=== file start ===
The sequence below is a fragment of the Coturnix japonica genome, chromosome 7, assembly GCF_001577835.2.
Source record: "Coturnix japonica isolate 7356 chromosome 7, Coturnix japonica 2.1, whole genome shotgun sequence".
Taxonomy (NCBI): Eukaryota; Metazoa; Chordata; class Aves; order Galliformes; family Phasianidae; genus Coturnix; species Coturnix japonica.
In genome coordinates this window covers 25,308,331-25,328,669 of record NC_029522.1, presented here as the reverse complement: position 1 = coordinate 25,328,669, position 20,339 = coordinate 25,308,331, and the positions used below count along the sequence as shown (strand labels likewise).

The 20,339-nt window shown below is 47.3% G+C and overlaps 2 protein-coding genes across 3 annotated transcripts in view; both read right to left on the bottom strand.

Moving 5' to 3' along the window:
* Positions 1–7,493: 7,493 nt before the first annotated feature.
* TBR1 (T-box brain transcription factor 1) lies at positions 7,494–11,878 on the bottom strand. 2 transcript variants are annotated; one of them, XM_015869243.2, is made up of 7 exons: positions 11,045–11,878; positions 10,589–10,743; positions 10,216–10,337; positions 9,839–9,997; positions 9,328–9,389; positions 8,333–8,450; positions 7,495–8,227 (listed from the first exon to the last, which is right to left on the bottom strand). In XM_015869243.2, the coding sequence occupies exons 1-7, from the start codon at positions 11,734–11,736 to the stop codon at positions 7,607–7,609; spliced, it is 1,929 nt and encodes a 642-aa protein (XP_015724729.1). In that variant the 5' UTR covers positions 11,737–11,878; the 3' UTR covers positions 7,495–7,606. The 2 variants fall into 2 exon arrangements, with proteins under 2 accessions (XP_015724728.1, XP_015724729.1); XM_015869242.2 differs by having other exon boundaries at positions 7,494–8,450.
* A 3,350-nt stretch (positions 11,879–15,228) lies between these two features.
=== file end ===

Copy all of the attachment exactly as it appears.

The sequence below is a fragment of the Coturnix japonica genome, chromosome 7, assembly GCF_001577835.2.
Source record: "Coturnix japonica isolate 7356 chromosome 7, Coturnix japonica 2.1, whole genome shotgun sequence".
Taxonomy (NCBI): Eukaryota; Metazoa; Chordata; class Aves; order Galliformes; family Phasianidae; genus Coturnix; species Coturnix japonica.
In genome coordinates this window covers 25,308,331-25,328,669 of record NC_029522.1, presented here as the reverse complement: position 1 = coordinate 25,328,669, position 20,339 = coordinate 25,308,331, and the positions used below count along the sequence as shown (strand labels likewise).

The 20,339-nt window shown below is 47.3% G+C and overlaps 2 protein-coding genes across 3 annotated transcripts in view; both read right to left on the bottom strand.

Moving 5' to 3' along the window:
* Positions 1–7,493: 7,493 nt before the first annotated feature.
* TBR1 (T-box brain transcription factor 1) lies at positions 7,494–11,878 on the bottom strand. 2 transcript variants are annotated; one of them, XM_015869243.2, is made up of 7 exons: positions 11,045–11,878; positions 10,589–10,743; positions 10,216–10,337; positions 9,839–9,997; positions 9,328–9,389; positions 8,333–8,450; positions 7,495–8,227 (listed from the first exon to the last, which is right to left on the bottom strand). In XM_015869243.2, the coding sequence occupies exons 1-7, from the start codon at positions 11,734–11,736 to the stop codon at positions 7,607–7,609; spliced, it is 1,929 nt and encodes a 642-aa protein (XP_015724729.1). In that variant the 5' UTR covers positions 11,737–11,878; the 3' UTR covers positions 7,495–7,606. The 2 variants fall into 2 exon arrangements, with proteins under 2 accessions (XP_015724728.1, XP_015724729.1); XM_015869242.2 differs by having other exon boundaries at positions 7,494–8,450.
* A 3,350-nt stretch (positions 11,879–15,228) lies between these two features.